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A CurtainUp Review
Jane Eyre, The Musical
By Elyse Sommer
"Reader, I married him." Those are my favorite words from Charlotte Brontë's granddaddy of all gothic romances, Jane Eyre.
During the period in my years as a literary agent when contemporary gothics buttered many of my authors' bread, I never came across a script with words that came close to the simple power of that opening sentence from the novel's penultimate chapter. These bread and butter scripts were penned by writers less hampered by the narrowness of Brontë's life. None would have passed editorial muster with a plot revolving around a madwoman locked undiscovered in an attic. Yet Bertha, Brontë's madwoman and her keeper, Grace Poole, and its sturdy plain Jane heroine and flamboyantly surly hero live on while many of my clients' books have either been recycled or relegated to boxes of 10-cent books at tag sales.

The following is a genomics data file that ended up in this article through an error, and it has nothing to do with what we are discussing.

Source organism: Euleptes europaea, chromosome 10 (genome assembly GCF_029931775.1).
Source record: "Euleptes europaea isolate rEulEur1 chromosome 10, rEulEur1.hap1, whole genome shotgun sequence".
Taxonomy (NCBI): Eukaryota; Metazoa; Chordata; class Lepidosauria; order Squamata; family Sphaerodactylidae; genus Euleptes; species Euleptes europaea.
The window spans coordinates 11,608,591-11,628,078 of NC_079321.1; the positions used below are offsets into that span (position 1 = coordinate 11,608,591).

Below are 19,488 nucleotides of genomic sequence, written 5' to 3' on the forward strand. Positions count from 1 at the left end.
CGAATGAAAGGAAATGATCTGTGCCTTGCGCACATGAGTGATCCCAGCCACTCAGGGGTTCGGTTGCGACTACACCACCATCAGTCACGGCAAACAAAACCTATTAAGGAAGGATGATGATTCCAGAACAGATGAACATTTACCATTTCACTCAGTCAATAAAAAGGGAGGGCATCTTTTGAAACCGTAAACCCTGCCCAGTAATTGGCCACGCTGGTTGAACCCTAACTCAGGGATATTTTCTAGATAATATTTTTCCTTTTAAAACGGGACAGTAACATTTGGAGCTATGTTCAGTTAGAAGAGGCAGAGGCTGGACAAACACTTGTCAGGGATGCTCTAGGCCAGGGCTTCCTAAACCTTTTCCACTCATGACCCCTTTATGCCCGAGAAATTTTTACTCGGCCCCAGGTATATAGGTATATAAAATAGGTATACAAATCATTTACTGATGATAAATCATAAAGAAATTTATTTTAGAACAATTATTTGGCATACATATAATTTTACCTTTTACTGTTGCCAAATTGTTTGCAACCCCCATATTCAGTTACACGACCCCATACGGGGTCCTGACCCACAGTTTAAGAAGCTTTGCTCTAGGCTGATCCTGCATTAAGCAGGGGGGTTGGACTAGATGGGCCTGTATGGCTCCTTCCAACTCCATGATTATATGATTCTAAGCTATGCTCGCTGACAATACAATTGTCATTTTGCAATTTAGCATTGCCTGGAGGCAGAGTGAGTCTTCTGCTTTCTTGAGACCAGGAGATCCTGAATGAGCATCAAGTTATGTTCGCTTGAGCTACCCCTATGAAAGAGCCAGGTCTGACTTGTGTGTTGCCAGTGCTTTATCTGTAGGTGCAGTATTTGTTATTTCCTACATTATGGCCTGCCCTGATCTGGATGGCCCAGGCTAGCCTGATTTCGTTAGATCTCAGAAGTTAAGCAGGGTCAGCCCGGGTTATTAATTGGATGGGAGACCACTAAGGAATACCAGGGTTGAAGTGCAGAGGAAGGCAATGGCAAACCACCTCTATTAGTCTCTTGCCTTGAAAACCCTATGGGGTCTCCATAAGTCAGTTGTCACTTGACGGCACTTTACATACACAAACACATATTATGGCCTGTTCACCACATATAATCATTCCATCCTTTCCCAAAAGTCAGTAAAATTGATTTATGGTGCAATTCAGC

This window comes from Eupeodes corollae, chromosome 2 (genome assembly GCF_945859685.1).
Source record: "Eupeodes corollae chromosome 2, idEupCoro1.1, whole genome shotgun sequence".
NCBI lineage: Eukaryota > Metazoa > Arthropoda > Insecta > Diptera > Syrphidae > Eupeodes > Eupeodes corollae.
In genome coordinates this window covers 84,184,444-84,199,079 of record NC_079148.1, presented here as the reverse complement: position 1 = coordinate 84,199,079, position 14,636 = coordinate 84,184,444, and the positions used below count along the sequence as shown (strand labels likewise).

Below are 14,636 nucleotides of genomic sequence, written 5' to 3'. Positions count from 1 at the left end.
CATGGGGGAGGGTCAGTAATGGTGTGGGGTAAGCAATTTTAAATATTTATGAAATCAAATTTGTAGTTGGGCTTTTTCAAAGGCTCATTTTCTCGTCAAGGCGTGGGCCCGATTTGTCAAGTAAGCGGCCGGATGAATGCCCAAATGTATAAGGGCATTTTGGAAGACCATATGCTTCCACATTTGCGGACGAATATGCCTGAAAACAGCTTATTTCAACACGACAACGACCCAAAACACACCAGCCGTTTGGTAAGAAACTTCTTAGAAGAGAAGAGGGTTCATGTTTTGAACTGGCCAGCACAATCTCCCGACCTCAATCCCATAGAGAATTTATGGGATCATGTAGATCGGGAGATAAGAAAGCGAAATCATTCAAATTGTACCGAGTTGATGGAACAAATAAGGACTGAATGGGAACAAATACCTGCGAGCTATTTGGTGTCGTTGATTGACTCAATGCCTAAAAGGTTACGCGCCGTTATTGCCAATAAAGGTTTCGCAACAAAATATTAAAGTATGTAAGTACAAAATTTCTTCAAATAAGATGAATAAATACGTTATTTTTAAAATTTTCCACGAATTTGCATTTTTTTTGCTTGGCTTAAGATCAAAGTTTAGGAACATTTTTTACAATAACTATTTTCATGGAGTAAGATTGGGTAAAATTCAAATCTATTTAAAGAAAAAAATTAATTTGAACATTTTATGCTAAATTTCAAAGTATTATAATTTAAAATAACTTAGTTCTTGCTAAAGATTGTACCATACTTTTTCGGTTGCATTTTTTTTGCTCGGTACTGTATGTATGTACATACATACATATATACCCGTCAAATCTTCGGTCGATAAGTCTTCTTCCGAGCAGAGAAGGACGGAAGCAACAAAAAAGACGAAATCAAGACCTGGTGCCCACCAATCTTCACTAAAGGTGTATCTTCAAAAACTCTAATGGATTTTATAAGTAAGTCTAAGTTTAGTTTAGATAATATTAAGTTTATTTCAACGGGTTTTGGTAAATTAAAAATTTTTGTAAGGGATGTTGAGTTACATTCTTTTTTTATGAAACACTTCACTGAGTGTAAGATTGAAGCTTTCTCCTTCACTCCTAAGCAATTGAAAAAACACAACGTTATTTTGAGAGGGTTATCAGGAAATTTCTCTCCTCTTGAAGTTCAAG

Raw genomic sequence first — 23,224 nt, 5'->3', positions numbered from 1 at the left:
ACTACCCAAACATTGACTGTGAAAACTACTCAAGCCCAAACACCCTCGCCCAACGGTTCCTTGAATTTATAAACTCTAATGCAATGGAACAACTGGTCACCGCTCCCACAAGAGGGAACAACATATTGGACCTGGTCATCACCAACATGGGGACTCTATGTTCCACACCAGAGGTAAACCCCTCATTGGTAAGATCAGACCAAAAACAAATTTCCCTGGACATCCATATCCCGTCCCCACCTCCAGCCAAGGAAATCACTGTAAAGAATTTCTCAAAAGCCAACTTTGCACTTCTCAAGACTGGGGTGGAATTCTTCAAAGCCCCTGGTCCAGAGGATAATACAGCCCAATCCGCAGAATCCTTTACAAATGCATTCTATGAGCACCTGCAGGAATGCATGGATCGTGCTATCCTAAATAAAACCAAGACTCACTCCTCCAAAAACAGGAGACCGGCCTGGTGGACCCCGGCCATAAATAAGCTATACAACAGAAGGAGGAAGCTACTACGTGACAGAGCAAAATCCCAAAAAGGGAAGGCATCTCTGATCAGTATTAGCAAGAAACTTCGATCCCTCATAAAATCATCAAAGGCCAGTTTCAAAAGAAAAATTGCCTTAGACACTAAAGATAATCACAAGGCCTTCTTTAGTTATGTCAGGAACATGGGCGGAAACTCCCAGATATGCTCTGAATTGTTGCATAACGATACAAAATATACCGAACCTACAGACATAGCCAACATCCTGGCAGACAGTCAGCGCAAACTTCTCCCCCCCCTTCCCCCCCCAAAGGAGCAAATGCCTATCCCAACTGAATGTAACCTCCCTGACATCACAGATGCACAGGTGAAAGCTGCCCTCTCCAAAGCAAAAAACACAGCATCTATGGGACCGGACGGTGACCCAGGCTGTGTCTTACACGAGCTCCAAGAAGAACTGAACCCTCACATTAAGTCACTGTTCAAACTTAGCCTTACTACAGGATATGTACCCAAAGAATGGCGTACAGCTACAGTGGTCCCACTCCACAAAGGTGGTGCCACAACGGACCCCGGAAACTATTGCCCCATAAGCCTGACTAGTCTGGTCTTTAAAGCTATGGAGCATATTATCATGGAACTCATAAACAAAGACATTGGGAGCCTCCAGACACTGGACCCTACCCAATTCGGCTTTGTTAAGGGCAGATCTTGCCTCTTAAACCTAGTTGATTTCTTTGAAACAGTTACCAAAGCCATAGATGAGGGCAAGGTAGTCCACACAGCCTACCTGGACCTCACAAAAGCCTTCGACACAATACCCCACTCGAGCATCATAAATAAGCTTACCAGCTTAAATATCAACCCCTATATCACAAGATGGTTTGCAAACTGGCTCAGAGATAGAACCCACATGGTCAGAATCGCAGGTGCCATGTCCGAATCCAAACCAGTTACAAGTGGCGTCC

What's all this got to do with Jane Eyre, the Musical. To paraphrase, Jane "Reader I liked it."
Paul Gordon score is lyrical and often quite moving. Though some may want to write it off as easy listening, too heavily reprised pop music, the sound is musical theater that will hold up after several replays of the CD. It has for me!
True to its source, this is a musical that is stuffed with big emotions -- cruelty, despair, courage, forgiveness and, above all, an all-consuming love. Some of the scene and character cuts and modifications needed to translate this very internalized narrative into a musical work better than others. For example, I missed the Red Room where Jane Eyre spent so many miserable hours, especially since it could have added some flash to the predominantly black palette. The use of a chorus of narrators instead of just Jane effectively moves the story forward and enhances the gothic aura. On the whole, co-directors John Caird and Scott Schwartz, have adhered to Brontë's text with loving respect.